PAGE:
I can't tell you the number of times I've been to a really great holiday party and have heard everyone tell me how wonderful the fritters are or "you have to try the croquettes," only to find they've disappeared by the time I've made it to the table. It's always such high hopes met with lots of longing. I tell you this because that's exactly the sort of situation you're likely to find yourself in when these sweet potato and spinach pakoras are on the menu.
Delicately crisp, thanks to lentil flour, and served alongside a sweet and tart tamarind sauce, this recipe from Asha Gomez, author of My Two Souths, makes about 14 fritters. But they're a two-bite affair, so here's my advice from the get-go: Double the recipe if you're celebrating with the whole crew!
How to Make Sure Your Fritters Reach Peak Crispy
Crispy is the name of game when it comes to these fritters, and a few things are going to help you get there.
- Lentil flour: Not only does this light flour keep the fritters airy and crispy, but it also imparts an earthy flavor that complements the sweet potatoes.
- Taking the temperature of the oil: Correct oil temperatures will always be the make-or-break between crispy fried food and greasy fried food. For a handy set of tips as well as the mistakes to avoid, check our our guide to frying doughnuts.
- Making a hole in the center: Much like doughnuts, this recipe requires you to make a hole in the center of each fritter before you drop it in the hot oil. This ensures the dough cooks through.
Don't Forget the Sauce!
This sweet and sour sauce is an A+ option for these pakoras, but you'll be looking for ways to work it into other dishes. As a rule, it works with any fried snacks. Asha recommends trying it with onion rings or chicken wings, although we feel entirely confident you'll find a way to use it up no matter what. It'll keep for two weeks in the fridge, so you have some time to play around!
A South Indian New Year's Eve
We're ringing in the new year with a burst of flavor and color and a menu from Asha Gomez's celebrated cookbook, My Two Souths. Inspired by the parallel flavors of home in Kerala and her home in Atlanta, Asha creates recipes that tell the stories of how these two cultures and traditions of cooking overlap to create the food she shares in her Atlanta-based Indian pâtisserie, Spice To Table.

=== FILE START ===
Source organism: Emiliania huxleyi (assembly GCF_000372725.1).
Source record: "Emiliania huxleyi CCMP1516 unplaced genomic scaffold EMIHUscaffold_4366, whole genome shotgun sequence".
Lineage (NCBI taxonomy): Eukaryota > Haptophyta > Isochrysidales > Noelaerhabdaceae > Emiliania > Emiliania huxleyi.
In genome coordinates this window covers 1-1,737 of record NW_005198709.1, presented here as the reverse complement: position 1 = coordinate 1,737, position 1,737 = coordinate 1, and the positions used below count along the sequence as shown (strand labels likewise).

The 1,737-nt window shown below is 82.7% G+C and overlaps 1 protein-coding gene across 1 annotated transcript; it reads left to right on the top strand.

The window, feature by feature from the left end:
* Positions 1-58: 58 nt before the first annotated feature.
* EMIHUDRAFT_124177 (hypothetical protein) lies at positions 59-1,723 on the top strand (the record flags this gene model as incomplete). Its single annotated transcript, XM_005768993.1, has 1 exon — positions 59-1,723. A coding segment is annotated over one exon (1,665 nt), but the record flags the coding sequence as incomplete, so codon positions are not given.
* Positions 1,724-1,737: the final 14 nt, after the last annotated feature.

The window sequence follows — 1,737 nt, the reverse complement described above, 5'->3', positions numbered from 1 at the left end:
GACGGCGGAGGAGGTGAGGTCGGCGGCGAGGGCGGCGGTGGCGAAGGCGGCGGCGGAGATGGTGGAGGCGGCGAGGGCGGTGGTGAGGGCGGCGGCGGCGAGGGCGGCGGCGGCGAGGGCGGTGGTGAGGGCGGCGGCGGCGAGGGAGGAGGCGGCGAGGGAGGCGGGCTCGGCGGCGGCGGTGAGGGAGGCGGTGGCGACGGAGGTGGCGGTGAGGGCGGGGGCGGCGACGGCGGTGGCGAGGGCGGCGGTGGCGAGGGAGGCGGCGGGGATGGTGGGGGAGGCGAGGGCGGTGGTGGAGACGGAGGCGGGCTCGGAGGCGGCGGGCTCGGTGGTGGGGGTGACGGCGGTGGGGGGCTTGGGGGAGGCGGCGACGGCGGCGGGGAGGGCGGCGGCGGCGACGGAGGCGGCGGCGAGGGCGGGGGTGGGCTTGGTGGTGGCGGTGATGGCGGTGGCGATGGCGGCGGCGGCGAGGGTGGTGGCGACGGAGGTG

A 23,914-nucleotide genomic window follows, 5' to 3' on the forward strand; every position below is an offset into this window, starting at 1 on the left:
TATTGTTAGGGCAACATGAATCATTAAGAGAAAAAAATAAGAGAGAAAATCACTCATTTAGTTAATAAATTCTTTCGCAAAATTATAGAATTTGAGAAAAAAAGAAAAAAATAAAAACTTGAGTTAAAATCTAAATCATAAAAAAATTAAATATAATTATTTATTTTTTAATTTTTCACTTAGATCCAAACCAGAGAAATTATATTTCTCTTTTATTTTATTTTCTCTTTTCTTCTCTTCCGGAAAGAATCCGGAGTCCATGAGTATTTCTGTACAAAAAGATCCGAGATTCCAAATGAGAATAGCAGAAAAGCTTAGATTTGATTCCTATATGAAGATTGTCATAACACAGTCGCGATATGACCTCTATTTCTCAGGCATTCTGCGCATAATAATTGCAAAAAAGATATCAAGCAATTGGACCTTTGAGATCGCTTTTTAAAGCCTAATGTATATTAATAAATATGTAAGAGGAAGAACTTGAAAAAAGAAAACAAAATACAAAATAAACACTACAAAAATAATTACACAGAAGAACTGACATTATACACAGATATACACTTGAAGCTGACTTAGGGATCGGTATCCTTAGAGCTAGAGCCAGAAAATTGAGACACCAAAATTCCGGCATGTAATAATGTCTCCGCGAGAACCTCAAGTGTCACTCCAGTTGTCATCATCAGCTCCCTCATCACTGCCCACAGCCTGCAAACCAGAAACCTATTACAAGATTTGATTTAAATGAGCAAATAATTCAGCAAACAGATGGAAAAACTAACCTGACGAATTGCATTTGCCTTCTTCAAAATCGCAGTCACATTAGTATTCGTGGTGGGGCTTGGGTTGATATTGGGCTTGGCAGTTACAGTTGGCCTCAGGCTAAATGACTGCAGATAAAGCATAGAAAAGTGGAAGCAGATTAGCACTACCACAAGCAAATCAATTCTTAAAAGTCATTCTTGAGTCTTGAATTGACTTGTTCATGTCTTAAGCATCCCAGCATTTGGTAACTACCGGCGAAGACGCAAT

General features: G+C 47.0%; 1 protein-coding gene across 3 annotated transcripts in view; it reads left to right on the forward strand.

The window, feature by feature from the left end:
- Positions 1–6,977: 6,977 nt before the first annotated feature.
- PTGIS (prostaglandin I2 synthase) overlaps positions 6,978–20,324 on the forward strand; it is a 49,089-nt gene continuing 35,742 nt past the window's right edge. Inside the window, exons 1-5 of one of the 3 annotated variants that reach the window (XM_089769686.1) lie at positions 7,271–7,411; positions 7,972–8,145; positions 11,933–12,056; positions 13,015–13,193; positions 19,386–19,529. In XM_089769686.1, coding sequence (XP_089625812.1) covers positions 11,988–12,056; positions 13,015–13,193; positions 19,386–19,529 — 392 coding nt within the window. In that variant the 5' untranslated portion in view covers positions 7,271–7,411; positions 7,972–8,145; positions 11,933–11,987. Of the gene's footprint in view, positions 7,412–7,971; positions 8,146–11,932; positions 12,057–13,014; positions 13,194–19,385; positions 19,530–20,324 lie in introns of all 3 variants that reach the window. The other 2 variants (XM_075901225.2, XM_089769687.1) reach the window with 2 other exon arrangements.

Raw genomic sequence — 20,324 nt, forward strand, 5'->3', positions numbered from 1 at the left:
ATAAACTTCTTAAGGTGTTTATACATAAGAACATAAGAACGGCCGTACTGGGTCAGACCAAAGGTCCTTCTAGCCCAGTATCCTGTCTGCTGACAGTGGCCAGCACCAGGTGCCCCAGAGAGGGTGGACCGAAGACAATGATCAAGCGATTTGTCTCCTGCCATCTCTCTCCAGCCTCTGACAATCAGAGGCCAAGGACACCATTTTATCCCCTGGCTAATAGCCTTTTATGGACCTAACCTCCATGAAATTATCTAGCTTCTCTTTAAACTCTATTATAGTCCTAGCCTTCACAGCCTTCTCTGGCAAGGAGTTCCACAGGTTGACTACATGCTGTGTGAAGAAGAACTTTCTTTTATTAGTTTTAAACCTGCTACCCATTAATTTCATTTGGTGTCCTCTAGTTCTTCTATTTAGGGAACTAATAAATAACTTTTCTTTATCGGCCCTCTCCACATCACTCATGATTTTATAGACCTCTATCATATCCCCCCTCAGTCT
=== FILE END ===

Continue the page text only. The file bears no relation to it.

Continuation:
Sweet Potato and Spinach Pakoras with Sweet and Sour Sauce
For the sweet and sour sauce:
1 1/2 cups water
6 tablespoons cane syrup
2 tablespoons tamarind concentrate
2 teaspoons coarsely ground cumin seeds
1 teaspoon kosher salt
For the pakoras:
1 1/2 cups lentil flour
1 teaspoon ground cumin
1/2 teaspoon chili powder, preferably Kashmiri
1/2 teaspoon ground turmeric
1/2 teaspoon kosher salt
2 pounds sweet potatoes, grated
1 pound fresh spinach, coarsely chopped
1 tablespoon canola oil, plus more for frying
Make the sweet and sour sauce: Place all the ingredients in a small saucepan over low heat. Stir well, making sure the tamarind concentrate is well incorporated. Simmer until the sauce is reduced by one-third, about 20 minutes. Remove from heat and let cool to room temperature. Meanwhile, make the pakoras.
Make the pakoras: Combine the lentil flour, cumin, chili powder, turmeric, and salt in a medium bowl; set aside. Place the sweet potatoes and spinach in a second large bowl, drizzle with the 1 tablespoon of the canola oil, and use your hands to toss until coated. Sprinkle the lentil flour mixture over the sweet potato mixture and toss to combine. Gradually mix in about 1/4 cup of water to make a moldable, shapeable mass.
Heat 1 inch of oil in a large, deep skillet over medium heat to 300°F. Meanwhile, line a baking sheet with paper towels and set aside.
With slightly wet hands, scoop about 1 1/2 tablespoons of the sweet potato mixture and mold it into a round shape in the palm of your hand. Using your index finger, make a hole in the center of each fritter and drop it in the oil. Repeat forming more fritters, but do not crowd the skillet; fry in batches. Fry until deep golden-brown, about 2 minutes per side.
Transfer the pakoras, letting the excess oil drain back into the skillet first, to the baking sheet. Repeat frying the remaining pakoras. Serve warm with the sweet and sour sauce.
Reprinted with permission from My Two Souths: Blending the Flavors of India into a Southern Kitchen © 2016 by Asha Gomez with Martha Hall Foose, Running Press.